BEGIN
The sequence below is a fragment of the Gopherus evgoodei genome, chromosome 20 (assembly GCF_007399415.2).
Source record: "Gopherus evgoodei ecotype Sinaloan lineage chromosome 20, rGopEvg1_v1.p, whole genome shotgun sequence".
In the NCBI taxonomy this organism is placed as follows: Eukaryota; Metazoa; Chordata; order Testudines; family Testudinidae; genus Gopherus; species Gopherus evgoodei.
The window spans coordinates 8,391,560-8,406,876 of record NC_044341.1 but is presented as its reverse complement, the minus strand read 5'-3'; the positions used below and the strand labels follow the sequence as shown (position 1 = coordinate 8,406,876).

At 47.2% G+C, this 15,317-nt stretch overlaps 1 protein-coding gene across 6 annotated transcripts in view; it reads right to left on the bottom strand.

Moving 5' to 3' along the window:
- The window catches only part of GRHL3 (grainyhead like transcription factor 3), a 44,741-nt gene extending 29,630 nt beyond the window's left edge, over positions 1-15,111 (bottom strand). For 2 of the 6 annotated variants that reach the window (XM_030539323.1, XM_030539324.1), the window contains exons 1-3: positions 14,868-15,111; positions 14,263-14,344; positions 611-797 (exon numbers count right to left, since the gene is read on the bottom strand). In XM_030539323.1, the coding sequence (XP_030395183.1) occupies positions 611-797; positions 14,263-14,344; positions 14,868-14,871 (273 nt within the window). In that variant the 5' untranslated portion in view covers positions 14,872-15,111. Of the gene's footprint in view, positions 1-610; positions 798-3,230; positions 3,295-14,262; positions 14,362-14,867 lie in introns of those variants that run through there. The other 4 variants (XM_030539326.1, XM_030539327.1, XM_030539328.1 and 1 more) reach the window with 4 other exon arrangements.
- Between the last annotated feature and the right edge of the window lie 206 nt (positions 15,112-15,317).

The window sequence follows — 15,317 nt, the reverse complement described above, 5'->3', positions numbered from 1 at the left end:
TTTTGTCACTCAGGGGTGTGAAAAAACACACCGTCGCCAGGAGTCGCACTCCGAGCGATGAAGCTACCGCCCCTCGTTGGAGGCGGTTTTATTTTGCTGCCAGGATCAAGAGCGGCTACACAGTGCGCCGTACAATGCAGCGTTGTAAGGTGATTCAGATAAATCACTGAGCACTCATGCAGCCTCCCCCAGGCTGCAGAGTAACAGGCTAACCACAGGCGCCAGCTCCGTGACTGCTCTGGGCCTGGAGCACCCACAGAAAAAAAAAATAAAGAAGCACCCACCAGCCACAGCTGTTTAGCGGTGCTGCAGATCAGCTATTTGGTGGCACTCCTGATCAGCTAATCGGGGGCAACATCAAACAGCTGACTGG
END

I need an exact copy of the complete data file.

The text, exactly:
The sequence below is a fragment of the Gopherus evgoodei genome, chromosome 20 (assembly GCF_007399415.2).
Source record: "Gopherus evgoodei ecotype Sinaloan lineage chromosome 20, rGopEvg1_v1.p, whole genome shotgun sequence".
In the NCBI taxonomy this organism is placed as follows: Eukaryota; Metazoa; Chordata; order Testudines; family Testudinidae; genus Gopherus; species Gopherus evgoodei.
The window spans coordinates 8,391,560-8,406,876 of record NC_044341.1 but is presented as its reverse complement, the minus strand read 5'-3'; the positions used below and the strand labels follow the sequence as shown (position 1 = coordinate 8,406,876).

At 47.2% G+C, this 15,317-nt stretch overlaps 1 protein-coding gene across 6 annotated transcripts in view; it reads right to left on the bottom strand.

Moving 5' to 3' along the window:
- The window catches only part of GRHL3 (grainyhead like transcription factor 3), a 44,741-nt gene extending 29,630 nt beyond the window's left edge, over positions 1-15,111 (bottom strand). For 2 of the 6 annotated variants that reach the window (XM_030539323.1, XM_030539324.1), the window contains exons 1-3: positions 14,868-15,111; positions 14,263-14,344; positions 611-797 (exon numbers count right to left, since the gene is read on the bottom strand). In XM_030539323.1, the coding sequence (XP_030395183.1) occupies positions 611-797; positions 14,263-14,344; positions 14,868-14,871 (273 nt within the window). In that variant the 5' untranslated portion in view covers positions 14,872-15,111. Of the gene's footprint in view, positions 1-610; positions 798-3,230; positions 3,295-14,262; positions 14,362-14,867 lie in introns of those variants that run through there. The other 4 variants (XM_030539326.1, XM_030539327.1, XM_030539328.1 and 1 more) reach the window with 4 other exon arrangements.
- Between the last annotated feature and the right edge of the window lie 206 nt (positions 15,112-15,317).

The window sequence follows — 15,317 nt, the reverse complement described above, 5'->3', positions numbered from 1 at the left end:
TTTTGTCACTCAGGGGTGTGAAAAAACACACCGTCGCCAGGAGTCGCACTCCGAGCGATGAAGCTACCGCCCCTCGTTGGAGGCGGTTTTATTTTGCTGCCAGGATCAAGAGCGGCTACACAGTGCGCCGTACAATGCAGCGTTGTAAGGTGATTCAGATAAATCACTGAGCACTCATGCAGCCTCCCCCAGGCTGCAGAGTAACAGGCTAACCACAGGCGCCAGCTCCGTGACTGCTCTGGGCCTGGAGCACCCACAGAAAAAAAAAATAAAGAAGCACCCACCAGCCACAGCTGTTTAGCGGTGCTGCAGATCAGCTATTTGGTGGCACTCCTGATCAGCTAATCGGGGGCAACATCAAACAGCTGACTGG